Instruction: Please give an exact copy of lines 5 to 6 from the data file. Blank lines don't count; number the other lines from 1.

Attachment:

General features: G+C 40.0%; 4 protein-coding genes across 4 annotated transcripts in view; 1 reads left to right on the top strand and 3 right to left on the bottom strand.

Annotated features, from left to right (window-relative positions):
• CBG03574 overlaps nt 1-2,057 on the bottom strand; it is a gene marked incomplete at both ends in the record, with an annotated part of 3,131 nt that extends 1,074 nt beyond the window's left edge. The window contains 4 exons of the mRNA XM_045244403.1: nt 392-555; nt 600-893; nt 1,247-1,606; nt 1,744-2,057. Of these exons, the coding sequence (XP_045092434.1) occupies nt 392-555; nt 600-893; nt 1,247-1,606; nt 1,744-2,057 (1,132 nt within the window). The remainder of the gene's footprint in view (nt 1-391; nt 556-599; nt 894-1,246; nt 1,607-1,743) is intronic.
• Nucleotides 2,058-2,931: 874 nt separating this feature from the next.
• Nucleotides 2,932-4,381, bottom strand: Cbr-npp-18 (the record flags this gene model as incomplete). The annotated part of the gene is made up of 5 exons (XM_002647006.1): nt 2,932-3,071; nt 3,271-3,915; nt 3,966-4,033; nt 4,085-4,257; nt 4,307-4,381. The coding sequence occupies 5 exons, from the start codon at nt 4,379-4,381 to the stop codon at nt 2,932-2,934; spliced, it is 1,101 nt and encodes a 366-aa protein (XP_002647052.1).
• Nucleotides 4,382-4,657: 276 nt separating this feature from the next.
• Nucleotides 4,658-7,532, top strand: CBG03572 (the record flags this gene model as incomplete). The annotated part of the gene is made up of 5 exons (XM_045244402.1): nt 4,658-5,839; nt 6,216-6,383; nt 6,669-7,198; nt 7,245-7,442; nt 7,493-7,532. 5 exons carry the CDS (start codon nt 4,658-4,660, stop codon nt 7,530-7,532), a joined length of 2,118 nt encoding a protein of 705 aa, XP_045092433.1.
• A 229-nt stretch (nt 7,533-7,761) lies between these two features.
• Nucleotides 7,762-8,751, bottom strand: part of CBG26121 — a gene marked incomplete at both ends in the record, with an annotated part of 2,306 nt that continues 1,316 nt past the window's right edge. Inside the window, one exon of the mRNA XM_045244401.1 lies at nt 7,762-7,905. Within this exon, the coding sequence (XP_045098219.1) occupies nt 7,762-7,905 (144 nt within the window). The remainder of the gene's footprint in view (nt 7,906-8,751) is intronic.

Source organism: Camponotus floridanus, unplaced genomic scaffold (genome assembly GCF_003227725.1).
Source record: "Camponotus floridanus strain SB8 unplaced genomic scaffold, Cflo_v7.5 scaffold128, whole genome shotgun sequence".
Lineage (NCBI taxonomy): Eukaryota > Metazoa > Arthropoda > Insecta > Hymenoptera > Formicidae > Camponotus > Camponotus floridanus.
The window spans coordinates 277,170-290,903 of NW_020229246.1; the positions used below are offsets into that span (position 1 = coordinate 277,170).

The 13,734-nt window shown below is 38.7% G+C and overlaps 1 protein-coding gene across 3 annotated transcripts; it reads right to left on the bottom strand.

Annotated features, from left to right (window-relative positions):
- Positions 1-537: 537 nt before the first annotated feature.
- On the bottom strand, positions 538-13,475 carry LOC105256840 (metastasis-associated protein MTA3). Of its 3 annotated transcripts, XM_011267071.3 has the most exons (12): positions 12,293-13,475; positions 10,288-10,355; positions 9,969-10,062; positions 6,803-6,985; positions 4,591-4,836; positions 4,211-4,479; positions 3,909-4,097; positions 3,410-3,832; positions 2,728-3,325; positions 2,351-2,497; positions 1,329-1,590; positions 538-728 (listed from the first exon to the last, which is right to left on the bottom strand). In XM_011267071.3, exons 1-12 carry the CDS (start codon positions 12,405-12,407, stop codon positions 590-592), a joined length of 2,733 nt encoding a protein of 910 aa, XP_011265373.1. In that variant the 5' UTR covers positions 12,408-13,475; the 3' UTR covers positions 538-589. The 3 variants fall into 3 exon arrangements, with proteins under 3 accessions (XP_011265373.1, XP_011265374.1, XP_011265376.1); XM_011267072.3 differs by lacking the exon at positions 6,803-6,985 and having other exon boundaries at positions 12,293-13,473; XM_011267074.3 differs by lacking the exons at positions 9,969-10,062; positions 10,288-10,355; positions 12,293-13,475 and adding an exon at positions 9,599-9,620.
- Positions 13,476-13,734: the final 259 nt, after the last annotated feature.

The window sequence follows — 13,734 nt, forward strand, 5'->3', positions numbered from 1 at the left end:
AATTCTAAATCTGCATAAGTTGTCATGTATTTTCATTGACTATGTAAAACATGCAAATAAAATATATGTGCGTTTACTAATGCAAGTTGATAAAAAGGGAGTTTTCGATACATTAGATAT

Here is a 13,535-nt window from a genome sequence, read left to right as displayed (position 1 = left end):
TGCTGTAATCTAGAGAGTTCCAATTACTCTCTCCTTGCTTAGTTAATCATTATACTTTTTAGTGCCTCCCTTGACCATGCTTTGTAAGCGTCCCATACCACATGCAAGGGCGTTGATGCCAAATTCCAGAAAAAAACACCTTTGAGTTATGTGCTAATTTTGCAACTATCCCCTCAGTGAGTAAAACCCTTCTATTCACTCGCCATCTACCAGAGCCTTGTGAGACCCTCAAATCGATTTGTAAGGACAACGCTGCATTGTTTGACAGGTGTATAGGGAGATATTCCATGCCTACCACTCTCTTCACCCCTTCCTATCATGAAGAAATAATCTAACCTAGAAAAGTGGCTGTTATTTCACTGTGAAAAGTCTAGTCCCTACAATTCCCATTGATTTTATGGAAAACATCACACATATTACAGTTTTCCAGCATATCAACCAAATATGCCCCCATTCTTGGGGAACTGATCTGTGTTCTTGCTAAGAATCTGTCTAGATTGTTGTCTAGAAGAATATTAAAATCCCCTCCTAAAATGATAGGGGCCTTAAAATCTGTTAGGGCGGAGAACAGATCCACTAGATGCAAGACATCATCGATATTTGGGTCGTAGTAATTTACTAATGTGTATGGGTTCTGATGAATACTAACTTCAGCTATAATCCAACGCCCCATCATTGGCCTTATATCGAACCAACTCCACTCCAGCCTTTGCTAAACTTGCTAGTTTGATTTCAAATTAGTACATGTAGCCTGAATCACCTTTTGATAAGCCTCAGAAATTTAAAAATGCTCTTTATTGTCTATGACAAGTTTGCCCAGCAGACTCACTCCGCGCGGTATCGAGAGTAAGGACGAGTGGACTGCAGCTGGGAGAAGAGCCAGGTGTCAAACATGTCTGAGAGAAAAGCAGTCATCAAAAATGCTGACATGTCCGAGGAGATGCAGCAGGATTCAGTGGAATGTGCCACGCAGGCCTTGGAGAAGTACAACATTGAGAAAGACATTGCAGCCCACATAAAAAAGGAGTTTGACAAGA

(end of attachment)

• Nucleotides 2,932-4,381, bottom strand: Cbr-npp-18 (the record flags this gene model as incomplete). The annotated part of the gene is made up of 5 exons (XM_002647006.1): nt 2,932-3,071; nt 3,271-3,915; nt 3,966-4,033; nt 4,085-4,257; nt 4,307-4,381. The coding sequence occupies 5 exons, from the start codon at nt 4,379-4,381 to the stop codon at nt 2,932-2,934; spliced, it is 1,101 nt and encodes a 366-aa protein (XP_002647052.1).
• Nucleotides 4,382-4,657: 276 nt separating this feature from the next.